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The Broncos two-headed rushing attack is a formula for success

(Photo by Drew Hallowell/NFLPhotoLibrary)

A little more than two weeks ago, Melvin Gordon agreed to sign with the Broncos. To some, it is clear Gordon should be the starter in Denver, while others feel the Broncos never needed Gordon and should continue with their incumbent starter, Phillip Lindsay.

The truth is, both players can be featured running backs next season. We’ve seen it before in Broncos Country and it led to one of the most successful seasons in franchise history.

In 2005, the Broncos running-back room boasted veteran Mike Anderson and second-year speedster Tatum Bell. Neither player was the starter the previous season, but there were reasons why each guy could take over and have a solid season.

Anderson was a sixth-round pick in 2000 and had one of the most-prolific rookie seasons for a running back in NFL history. That year, he rushed for 1,487 yards with 15 touchdowns and was awarded NFL Offensive Rookie of the Year.

In the following seasons, Anderson would struggle to match the success he had as a rookie. Much like he was to Olandis Gary and Terrell Davis, Anderson would watch others fill his role while he was sidelined by injuries. To his credit, Anderson stayed on the roster waiting for another chance to break out.

Bell was drafted in the second round of the 2004 draft out of Oklahoma State with a pick acquired in the Clinton Portis trade. Being that he was fast and versatile, the hope was that Bell would become the next 1,000-yard back in the Mike Shanahan system.

The 2004 season should have been Anderson’s return to top form or Bell’s breakout year. Neither happened. Anderson missed the entire season due to injury, while the coaching staff felt Bell was not ready to be a starting running back.

Anderson and Bell would spend 2004 watching Reuben Droughns make the most out of what should have been their opportunity. Droughns ran for 1,240 yards in 12 games as a starter. Following 2004, Droughns was traded to the Browns, leaving both Anderson and Bell another opportunity to become “the guy.”

Neither player would let the opportunity pass them by.

In 2005, Anderson would be the starting running back and finish the season with 239 carries for 1,014 yards, averaging 4.2 yards per carry and scoring 12 touchdowns. Bell would end 2005 with 173 carries for 921 yards, averaging 5.3 per carry and eight touchdowns. The Broncos were 79 yards shy of having two 1,000-yard rushers.

For all intents and purposes, the two guys who were counted out in 2004 both had 1,000-yard seasons in 2005. They combined for 1,935 yards on the ground.

The combination of Anderson and Bell proved to be difficult for opposing defenses. Anderson was reliable and steady with the ability to wear down opponents. Bell was a great change of pace running back with big-play capabilities.

The Broncos would finish the 2005 season with a record of 13-3 and play in the AFC Championship Game. Ultimately, they lost the AFC title game to the Steelers in what was the worst game I ever attended. No matter how bad the ending, 2005 was one of the best teams in Broncos history.

The 2005 season is often remembered for the play of Champ Bailey, including his career-defining interception of Tom Brady in the divisional round of the playoffs. The Bailey-led defense created 36 turnovers, putting the offense in many advantageous positions.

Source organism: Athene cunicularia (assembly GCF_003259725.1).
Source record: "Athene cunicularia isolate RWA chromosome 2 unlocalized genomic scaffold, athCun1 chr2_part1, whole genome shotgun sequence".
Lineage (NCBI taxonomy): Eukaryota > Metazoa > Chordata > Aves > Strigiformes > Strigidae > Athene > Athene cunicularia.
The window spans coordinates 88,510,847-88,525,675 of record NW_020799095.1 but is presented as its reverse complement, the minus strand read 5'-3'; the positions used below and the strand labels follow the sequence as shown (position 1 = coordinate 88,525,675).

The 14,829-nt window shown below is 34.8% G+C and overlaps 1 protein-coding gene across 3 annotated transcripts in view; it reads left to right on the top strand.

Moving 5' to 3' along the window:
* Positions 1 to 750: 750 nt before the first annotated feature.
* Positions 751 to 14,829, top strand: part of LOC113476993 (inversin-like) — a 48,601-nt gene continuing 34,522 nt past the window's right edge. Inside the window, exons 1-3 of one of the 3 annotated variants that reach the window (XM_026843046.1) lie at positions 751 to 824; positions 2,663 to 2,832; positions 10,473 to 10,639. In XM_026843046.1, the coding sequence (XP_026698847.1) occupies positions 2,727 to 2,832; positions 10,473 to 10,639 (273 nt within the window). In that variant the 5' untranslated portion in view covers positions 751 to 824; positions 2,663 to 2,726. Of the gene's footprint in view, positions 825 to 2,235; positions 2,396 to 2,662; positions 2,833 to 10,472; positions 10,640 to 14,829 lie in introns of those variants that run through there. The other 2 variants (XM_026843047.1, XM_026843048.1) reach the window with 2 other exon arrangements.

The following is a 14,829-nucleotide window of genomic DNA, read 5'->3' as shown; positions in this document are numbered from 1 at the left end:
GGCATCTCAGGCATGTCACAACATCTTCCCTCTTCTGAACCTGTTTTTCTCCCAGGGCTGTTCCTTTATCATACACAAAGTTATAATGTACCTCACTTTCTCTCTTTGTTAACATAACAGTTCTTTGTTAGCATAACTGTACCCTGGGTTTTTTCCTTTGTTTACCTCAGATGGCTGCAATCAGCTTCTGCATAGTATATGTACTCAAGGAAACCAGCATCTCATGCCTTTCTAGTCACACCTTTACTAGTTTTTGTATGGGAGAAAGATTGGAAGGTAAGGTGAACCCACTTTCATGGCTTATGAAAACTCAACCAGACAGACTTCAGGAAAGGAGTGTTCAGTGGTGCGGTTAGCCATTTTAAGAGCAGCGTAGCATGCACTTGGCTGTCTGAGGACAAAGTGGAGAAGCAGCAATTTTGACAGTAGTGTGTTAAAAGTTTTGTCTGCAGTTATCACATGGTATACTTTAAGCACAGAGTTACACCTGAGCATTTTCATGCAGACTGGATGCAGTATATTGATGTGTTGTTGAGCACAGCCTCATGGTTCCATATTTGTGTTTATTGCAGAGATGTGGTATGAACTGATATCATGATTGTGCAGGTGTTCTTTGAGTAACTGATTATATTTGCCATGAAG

The truth is, as good as the defense was, without that rushing attack of Anderson and Bell, that team would not have made it deep into the playoffs. It was consistent and provided stability for quarterback Jake Plummer who, at times, was known to make erratic and ill-advised throws.

Plummer threw 20 interceptions in 2004, in 2005 he only threw seven. The running game was once again the focal point of the Broncos offense. Plummer simply needed to make plays when needed and otherwise sit back and let the running back tandem of Bell and Anderson lead the way.

The 2020 Broncos are setting up to look like the 2005 Broncos, and it starts with Gordon and Lindsay. Much like pressure needed to be taken off of Plummer, the same can be said for current Broncos quarterback Drew Lock. Lock is still developing and the Broncos can’t ask too much of him as he continues to learn. Having a dominant run game will place Lock in a better position to make plays when the Broncos need him to shine. This is much more ideal than putting the burden on Lock to be the driving force behind the offense’s success.

With the recent offseason acquisitions, the Broncos now have a defense that seems to fit head coach Vic Fangio’s scheme. This defense, on paper, should be able to create turnovers similar to that of the 2005 squad. When a defense can continually create turnovers, having an elite run game can demoralize the opposing defense. The Broncos can once again control the pace of the games.

The 2005 Broncos were incredibly consistent because the defense and running game allowed them to continually dictate to their opponents.

Looking at it the micro view, having two 1,000-yard running backs is a great achievement. The macro view is that when the Broncos had two 1,000-yard running backs, they were a highly successful team and were in a position to play in the Super Bowl.

The 2005 philosophy is the blueprint the Broncos should follow to maximize their success in 2020.

Melvin Gordon can be Mike Anderson, the reliable veteran that wears down opposing defenses. And Phillip Lindsay can be Tatum Bell, the big-play, change-of-pace running back.

Instead of looking at it as Melvin Gordon or Phillp Lindsay, the Broncos and Broncos Country need to start thinking Melvin Gordon and Phillip Lindsay.